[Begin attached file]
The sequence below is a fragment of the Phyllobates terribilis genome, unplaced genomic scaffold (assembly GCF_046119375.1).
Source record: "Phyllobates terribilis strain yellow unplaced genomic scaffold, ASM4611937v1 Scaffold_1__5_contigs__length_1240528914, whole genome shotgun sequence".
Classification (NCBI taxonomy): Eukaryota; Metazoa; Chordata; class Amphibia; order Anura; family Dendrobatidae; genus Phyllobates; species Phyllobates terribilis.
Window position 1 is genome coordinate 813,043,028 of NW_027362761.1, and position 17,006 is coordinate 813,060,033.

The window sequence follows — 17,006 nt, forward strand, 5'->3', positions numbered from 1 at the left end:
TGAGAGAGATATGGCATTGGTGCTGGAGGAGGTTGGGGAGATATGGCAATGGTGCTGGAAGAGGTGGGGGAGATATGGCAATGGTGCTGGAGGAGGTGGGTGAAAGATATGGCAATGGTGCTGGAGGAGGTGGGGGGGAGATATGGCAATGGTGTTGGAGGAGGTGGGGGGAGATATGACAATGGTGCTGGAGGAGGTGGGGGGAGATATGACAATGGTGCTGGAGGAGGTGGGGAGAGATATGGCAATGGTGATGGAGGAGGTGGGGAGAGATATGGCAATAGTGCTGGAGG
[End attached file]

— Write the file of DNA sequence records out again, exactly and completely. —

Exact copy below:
The sequence below is a fragment of the Phyllobates terribilis genome, unplaced genomic scaffold (assembly GCF_046119375.1).
Source record: "Phyllobates terribilis strain yellow unplaced genomic scaffold, ASM4611937v1 Scaffold_1__5_contigs__length_1240528914, whole genome shotgun sequence".
Classification (NCBI taxonomy): Eukaryota; Metazoa; Chordata; class Amphibia; order Anura; family Dendrobatidae; genus Phyllobates; species Phyllobates terribilis.
Window position 1 is genome coordinate 813,043,028 of NW_027362761.1, and position 17,006 is coordinate 813,060,033.

The window sequence follows — 17,006 nt, forward strand, 5'->3', positions numbered from 1 at the left end:
TGAGAGAGATATGGCATTGGTGCTGGAGGAGGTTGGGGAGATATGGCAATGGTGCTGGAAGAGGTGGGGGAGATATGGCAATGGTGCTGGAGGAGGTGGGTGAAAGATATGGCAATGGTGCTGGAGGAGGTGGGGGGGAGATATGGCAATGGTGTTGGAGGAGGTGGGGGGAGATATGACAATGGTGCTGGAGGAGGTGGGGGGAGATATGACAATGGTGCTGGAGGAGGTGGGGAGAGATATGGCAATGGTGATGGAGGAGGTGGGGAGAGATATGGCAATAGTGCTGGAGG